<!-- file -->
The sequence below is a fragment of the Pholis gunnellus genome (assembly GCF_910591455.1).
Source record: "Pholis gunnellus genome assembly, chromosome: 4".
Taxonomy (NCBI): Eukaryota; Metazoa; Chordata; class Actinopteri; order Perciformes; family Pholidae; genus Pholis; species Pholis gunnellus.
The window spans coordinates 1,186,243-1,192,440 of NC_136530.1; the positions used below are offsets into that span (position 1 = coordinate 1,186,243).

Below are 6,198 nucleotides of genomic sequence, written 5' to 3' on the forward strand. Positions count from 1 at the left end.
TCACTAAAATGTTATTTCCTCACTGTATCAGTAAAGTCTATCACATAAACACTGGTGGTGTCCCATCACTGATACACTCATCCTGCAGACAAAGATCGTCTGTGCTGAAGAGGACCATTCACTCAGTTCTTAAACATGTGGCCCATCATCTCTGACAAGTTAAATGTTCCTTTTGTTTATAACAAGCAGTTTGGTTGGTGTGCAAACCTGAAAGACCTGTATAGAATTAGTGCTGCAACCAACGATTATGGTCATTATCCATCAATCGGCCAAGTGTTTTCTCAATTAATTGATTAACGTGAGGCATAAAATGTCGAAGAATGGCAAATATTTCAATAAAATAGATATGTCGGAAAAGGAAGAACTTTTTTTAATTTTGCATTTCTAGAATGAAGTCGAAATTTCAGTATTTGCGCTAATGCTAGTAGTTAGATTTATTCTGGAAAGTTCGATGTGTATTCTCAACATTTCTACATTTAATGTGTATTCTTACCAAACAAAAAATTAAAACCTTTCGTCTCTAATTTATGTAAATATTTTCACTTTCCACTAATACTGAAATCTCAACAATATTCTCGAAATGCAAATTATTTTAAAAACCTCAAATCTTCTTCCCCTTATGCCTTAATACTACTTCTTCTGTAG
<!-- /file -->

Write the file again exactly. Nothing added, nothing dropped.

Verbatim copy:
The sequence below is a fragment of the Pholis gunnellus genome (assembly GCF_910591455.1).
Source record: "Pholis gunnellus genome assembly, chromosome: 4".
Taxonomy (NCBI): Eukaryota; Metazoa; Chordata; class Actinopteri; order Perciformes; family Pholidae; genus Pholis; species Pholis gunnellus.
The window spans coordinates 1,186,243-1,192,440 of NC_136530.1; the positions used below are offsets into that span (position 1 = coordinate 1,186,243).

Below are 6,198 nucleotides of genomic sequence, written 5' to 3' on the forward strand. Positions count from 1 at the left end.
TCACTAAAATGTTATTTCCTCACTGTATCAGTAAAGTCTATCACATAAACACTGGTGGTGTCCCATCACTGATACACTCATCCTGCAGACAAAGATCGTCTGTGCTGAAGAGGACCATTCACTCAGTTCTTAAACATGTGGCCCATCATCTCTGACAAGTTAAATGTTCCTTTTGTTTATAACAAGCAGTTTGGTTGGTGTGCAAACCTGAAAGACCTGTATAGAATTAGTGCTGCAACCAACGATTATGGTCATTATCCATCAATCGGCCAAGTGTTTTCTCAATTAATTGATTAACGTGAGGCATAAAATGTCGAAGAATGGCAAATATTTCAATAAAATAGATATGTCGGAAAAGGAAGAACTTTTTTTAATTTTGCATTTCTAGAATGAAGTCGAAATTTCAGTATTTGCGCTAATGCTAGTAGTTAGATTTATTCTGGAAAGTTCGATGTGTATTCTCAACATTTCTACATTTAATGTGTATTCTTACCAAACAAAAAATTAAAACCTTTCGTCTCTAATTTATGTAAATATTTTCACTTTCCACTAATACTGAAATCTCAACAATATTCTCGAAATGCAAATTATTTTAAAAACCTCAAATCTTCTTCCCCTTATGCCTTAATACTACTTCTTCTGTAG